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Britain's PM Visits Bush, Presidential Candidates

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Britain's PM Visits Bush, Presidential Candidates

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Britain's PM Visits Bush, Presidential Candidates

Britain's PM Visits Bush, Presidential Candidates

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British Prime Minister Gordon Brown is visiting the United States this week. Brown will meet with President Bush and all three U.S. presidential candidates, but he has also focused his trip on the current economic downturn.

LYNN NEARY, host:

This is MORNING EDITION from NPR News. I'm Lynn Neary in for Renee Montagne.

STEVE INSKEEP, host:

And I'm Steve Inskeep.

Pope Benedict XVI is not the only high-profile visitor in Washington this morning. The other visitor is not expected to fill a baseball stadium for a morning Mass, but he will be meeting all three presidential candidates. British Prime Minister Gordon Brown has already met with leading bankers in New York. That meeting that came after he spoke with top bank executives in London.

NPR's Rob Gifford is in London tracking Brown's effort to restore economic confidence. And, Rob is Britain is having the same housing and mortgage problems that the United States is?

ROB GIFFORD: It is having some similar problems. It hasn't had quite the same subprime meltdown, Steve, that you've seen across in the United States. But Gordon Brown has come under intense pressure because there is the same kind of credit crunch going on. The boom is over - the boom, which, incidentally, Gordon Brown presided over as chancellor of the exchequer, head of the Treasury here for a decade.

He stepped into power when Tony Blair leaves and, bam, he's hit by the credit crunch and he's getting a lot of the blame for that.

INSKEEP: Okay. So, is this guy, who is an economic expert, doing anything that's helping?

GIFFORD: Well, that's the problem. I mean, to be fair to Gordon Brown it's not all his fault, of course. This is a global phenomenon. But when it starts to squeeze people, who do they look to blame? They look to blame the government. What we're seeing now is that the treasury here is trying to get some moves in process to try and ease the crunch.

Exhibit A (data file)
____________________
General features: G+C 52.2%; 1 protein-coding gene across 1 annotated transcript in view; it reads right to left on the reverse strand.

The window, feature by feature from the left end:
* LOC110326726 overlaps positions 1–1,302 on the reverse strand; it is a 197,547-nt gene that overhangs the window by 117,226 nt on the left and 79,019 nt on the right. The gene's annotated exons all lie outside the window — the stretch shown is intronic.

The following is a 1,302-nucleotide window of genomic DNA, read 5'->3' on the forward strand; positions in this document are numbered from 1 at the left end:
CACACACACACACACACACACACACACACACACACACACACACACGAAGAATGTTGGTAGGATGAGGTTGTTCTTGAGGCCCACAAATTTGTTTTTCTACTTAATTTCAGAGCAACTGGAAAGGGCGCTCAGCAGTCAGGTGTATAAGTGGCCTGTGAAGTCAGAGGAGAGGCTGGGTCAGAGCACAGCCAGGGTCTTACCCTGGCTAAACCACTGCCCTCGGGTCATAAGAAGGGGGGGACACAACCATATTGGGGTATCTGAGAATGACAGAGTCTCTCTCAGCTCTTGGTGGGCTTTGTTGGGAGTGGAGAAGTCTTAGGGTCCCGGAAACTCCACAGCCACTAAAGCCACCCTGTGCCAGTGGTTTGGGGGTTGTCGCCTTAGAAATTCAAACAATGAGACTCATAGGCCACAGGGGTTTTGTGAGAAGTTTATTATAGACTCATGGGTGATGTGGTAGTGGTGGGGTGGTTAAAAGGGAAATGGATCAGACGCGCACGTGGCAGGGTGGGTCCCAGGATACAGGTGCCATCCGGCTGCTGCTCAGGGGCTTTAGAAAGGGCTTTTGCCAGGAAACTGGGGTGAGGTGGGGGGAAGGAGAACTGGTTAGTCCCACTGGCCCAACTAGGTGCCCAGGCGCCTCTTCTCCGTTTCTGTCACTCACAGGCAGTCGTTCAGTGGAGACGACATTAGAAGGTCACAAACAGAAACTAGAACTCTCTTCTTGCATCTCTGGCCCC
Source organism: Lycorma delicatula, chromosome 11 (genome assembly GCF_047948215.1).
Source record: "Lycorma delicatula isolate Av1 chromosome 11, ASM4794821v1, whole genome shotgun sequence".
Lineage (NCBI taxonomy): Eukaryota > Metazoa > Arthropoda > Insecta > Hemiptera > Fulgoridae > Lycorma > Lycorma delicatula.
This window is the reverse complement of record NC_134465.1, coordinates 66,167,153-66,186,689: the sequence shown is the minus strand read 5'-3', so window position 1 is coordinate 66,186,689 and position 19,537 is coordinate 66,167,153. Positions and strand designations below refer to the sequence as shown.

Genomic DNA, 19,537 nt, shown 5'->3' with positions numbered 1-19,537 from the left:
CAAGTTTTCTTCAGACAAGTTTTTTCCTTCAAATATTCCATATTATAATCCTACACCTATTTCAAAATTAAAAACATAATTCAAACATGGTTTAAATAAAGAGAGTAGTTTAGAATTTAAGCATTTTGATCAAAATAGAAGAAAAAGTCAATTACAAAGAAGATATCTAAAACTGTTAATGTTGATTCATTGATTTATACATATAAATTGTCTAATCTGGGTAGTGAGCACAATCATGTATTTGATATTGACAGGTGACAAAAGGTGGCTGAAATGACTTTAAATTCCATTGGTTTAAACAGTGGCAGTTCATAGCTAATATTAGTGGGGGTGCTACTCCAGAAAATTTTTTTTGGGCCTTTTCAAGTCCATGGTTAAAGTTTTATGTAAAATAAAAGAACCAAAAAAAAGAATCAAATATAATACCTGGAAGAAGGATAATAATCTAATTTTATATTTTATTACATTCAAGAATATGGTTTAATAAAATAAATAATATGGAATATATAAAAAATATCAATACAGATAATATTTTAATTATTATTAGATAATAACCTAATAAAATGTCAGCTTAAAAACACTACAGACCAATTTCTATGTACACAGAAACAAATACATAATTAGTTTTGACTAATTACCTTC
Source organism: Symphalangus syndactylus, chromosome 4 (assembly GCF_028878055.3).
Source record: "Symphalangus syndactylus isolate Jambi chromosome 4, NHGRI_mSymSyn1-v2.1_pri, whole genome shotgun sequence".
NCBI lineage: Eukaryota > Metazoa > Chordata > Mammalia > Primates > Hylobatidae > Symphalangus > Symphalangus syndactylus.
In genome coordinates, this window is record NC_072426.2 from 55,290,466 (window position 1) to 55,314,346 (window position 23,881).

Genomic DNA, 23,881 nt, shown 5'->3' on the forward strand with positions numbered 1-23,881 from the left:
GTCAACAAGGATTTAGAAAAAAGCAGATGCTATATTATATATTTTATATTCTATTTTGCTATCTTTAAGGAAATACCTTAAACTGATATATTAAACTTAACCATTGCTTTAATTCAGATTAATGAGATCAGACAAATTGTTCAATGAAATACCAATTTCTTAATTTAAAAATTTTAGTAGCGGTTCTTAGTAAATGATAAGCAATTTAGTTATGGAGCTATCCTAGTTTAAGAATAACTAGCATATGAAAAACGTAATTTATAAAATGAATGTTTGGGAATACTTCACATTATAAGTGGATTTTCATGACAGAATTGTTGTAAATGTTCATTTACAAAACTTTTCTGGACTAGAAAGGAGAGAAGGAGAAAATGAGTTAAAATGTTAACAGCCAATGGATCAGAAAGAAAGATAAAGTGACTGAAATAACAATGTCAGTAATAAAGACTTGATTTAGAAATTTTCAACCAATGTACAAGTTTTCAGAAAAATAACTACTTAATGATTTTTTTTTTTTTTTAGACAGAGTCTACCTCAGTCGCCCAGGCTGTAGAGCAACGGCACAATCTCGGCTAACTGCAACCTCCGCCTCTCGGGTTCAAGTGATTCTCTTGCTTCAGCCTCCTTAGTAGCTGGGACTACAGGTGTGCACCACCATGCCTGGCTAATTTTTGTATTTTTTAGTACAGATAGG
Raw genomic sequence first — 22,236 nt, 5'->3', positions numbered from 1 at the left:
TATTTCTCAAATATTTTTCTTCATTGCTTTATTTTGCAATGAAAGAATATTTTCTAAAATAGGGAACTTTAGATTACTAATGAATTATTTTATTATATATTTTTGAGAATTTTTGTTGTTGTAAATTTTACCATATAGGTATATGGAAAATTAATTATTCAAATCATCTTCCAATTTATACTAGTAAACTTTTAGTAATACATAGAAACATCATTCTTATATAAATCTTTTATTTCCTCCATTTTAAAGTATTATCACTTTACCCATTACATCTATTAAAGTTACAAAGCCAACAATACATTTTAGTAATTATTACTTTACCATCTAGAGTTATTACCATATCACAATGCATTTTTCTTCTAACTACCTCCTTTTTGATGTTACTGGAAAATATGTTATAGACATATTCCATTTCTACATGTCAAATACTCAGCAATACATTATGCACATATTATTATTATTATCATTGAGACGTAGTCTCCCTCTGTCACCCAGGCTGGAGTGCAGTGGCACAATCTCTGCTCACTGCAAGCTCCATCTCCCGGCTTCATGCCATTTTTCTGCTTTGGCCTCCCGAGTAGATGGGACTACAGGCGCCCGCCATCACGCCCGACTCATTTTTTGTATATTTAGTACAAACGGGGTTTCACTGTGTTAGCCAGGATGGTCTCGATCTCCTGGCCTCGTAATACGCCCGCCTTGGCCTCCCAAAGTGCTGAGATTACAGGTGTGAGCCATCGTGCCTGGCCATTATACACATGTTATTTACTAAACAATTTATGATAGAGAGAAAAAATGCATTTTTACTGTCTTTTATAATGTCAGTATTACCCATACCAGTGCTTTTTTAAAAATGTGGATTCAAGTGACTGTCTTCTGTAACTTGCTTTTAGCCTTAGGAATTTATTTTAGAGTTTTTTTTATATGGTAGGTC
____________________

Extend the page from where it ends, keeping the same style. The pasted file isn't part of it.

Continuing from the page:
But some people are just saying it's taking so long and the government really needs to move quicker.

INSKEEP: I suppose we should say that not only does Britain have a very large economy - not as large as the U.S. but very large - but Britain looms very large in the world of finance. So, can these two leaders - Gordon Brown and President Bush, who he's meeting today also - do anything together to fight this crisis?

GIFFORD: That's the big question. Perhaps the upcoming meeting with Ben Bernanke may even be more important, the head of the Fed. Gordon Brown also met with senior Wall Street bank executives yesterday. The meeting with George Bush will be important symbolically.

I think to some extent some of these issues are outside the control of world leaders. But certainly from Gordon Brown's point of view, especially in the twilight of the Bush years, there's an element of Brown going to Washington in order to be seen to be doing something when in fact it's going to take some time for this to all play out and he can't just snap his magic wand, of course, and make this credit crunch go away.

INSKEEP: When Gordon Brown sits across the table from George W. Bush, do you think that Bush is looking at an ally who is as strong on issues like Iraq as Tony Blair was?

GIFFORD: Absolutely not. I think the Blair/Bush coordination, the partnership there, was very strong. Brown is a very different man. He's often described as the duel Scotsman, he's not as charismatic, and certainly he's not as interventionist as Tony Blair was and indeed George Bush is.